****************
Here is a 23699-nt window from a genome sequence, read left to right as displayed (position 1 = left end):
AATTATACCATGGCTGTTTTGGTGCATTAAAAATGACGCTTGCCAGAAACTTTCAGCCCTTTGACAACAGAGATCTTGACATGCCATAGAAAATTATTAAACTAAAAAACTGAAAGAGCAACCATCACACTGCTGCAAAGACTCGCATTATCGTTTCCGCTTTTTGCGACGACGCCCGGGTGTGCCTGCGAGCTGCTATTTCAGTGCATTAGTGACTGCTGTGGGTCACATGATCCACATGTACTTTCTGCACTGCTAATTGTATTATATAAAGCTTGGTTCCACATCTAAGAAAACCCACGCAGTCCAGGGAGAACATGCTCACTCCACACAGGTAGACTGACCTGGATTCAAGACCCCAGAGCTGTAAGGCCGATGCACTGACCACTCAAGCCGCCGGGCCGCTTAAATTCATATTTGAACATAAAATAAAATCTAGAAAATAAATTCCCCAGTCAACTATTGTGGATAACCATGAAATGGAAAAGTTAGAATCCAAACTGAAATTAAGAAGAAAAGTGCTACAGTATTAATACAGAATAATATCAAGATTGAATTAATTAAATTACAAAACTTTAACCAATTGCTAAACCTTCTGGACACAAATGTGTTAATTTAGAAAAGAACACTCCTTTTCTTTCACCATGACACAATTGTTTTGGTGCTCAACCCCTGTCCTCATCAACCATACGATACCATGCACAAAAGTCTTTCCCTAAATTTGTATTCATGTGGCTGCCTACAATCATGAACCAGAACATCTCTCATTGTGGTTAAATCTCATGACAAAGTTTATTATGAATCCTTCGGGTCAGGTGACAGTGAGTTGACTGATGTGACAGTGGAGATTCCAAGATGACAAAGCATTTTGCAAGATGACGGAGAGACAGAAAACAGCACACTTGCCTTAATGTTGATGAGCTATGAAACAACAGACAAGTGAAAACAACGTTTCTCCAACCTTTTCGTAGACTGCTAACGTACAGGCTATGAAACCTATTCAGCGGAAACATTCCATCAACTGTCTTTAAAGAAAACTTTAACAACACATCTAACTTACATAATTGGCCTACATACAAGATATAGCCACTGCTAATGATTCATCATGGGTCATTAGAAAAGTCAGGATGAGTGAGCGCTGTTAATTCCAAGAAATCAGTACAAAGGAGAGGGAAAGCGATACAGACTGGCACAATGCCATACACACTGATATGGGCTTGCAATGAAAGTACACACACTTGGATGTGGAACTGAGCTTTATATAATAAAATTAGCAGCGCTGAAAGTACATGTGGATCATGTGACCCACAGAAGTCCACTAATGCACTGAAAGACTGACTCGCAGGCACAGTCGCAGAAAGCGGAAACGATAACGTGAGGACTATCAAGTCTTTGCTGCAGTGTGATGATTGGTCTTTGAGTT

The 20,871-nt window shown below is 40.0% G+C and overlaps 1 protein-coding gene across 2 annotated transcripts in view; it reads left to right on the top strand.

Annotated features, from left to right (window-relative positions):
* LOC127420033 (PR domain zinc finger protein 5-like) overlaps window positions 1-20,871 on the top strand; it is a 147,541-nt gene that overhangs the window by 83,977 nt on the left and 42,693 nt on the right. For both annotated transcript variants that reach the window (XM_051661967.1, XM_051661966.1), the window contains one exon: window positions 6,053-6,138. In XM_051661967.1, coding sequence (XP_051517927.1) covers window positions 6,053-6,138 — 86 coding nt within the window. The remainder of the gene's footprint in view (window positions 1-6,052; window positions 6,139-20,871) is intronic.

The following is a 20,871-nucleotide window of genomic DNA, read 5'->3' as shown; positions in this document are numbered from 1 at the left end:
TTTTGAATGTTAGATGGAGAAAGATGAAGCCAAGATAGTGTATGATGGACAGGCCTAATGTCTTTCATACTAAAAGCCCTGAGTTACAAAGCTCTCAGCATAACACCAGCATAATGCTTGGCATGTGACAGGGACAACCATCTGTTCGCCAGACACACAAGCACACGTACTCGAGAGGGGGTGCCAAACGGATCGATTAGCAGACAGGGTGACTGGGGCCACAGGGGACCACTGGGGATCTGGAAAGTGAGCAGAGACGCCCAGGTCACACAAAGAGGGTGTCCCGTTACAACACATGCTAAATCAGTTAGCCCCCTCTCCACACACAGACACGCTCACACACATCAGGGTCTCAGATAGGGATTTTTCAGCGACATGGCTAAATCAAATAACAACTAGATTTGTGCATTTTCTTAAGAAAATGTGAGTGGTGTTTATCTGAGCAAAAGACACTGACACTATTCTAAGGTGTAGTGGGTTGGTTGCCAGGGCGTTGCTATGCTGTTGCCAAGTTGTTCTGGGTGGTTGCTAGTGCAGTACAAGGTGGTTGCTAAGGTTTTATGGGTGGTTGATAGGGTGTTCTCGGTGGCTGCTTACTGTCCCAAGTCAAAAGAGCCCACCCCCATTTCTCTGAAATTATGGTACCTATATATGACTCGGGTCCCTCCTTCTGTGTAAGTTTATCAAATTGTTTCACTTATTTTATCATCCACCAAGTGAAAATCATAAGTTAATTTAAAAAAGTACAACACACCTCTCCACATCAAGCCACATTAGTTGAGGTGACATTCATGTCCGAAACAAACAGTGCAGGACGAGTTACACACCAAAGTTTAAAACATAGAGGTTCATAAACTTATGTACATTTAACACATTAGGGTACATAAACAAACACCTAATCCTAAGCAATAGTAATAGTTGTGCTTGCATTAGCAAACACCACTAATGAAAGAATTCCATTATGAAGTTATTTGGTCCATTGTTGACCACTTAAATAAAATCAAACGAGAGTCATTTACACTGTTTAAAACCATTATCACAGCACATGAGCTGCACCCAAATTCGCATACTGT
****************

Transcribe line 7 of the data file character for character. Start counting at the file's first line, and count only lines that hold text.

TTTTGAATGTTAGATGGAGAAAGATGAAGCCAAGATAGTGTATGATGGACAGGCCTAATGTCTTTCATACTAAAAGCCCTGAGTTACAAAGCTCTCAGCATAACACCAGCATAATGCTTGGCATGTGACAGGGACAACCATCTGTTCGCCAGACACACAAGCACACGTACTCGAGAGGGGGTGCCAAACGGATCGATTAGCAGACAGGGTGACTGGGGCCACAGGGGACCACTGGGGATCTGGAAAGTGAGCAGAGACGCCCAGGTCACACAAAGAGGGTGTCCCGTTACAACACATGCTAAATCAGTTAGCCCCCTCTCCACACACAGACACGCTCACACACATCAGGGTCTCAGATAGGGATTTTTCAGCGACATGGCTAAATCAAATAACAACTAGATTTGTGCATTTTCTTAAGAAAATGTGAGTGGTGTTTATCTGAGCAAAAGACACTGACACTATTCTAAGGTGTAGTGGGTTGGTTGCCAGGGCGTTGCTATGCTGTTGCCAAGTTGTTCTGGGTGGTTGCTAGTGCAGTACAAGGTGGTTGCTAAGGTTTTATGGGTGGTTGATAGGGTGTTCTCGGTGGCTGCTTACTGTCCCAAGTCAAAAGAGCCCACCCCCATTTCTCTGAAATTATGGTACCTATATATGACTCGGGTCCCTCCTTCTGTGTAAGTTTATCAAATTGTTTCACTTATTTTATCATCCACCAAGTGAAAATCATAAGTTAATTTAAAAAAGTACAACACACCTCTCCACATCAAGCCACATTAGTTGAGGTGACATTCATGTCCGAAACAAACAGTGCAGGACGAGTTACACACCAAAGTTTAAAACATAGAGGTTCATAAACTTATGTACATTTAACACATTAGGGTACATAAACAAACACCTAATCCTAAGCAATAGTAATAGTTGTGCTTGCATTAGCAAACACCACTAATGAAAGAATTCCATTATGAAGTTATTTGGTCCATTGTTGACCACTTAAATAAAATCAAACGAGAGTCATTTACACTGTTTAAAACCATTATCACAGCACATGAGCTGCACCCAAATTCGCATACTGT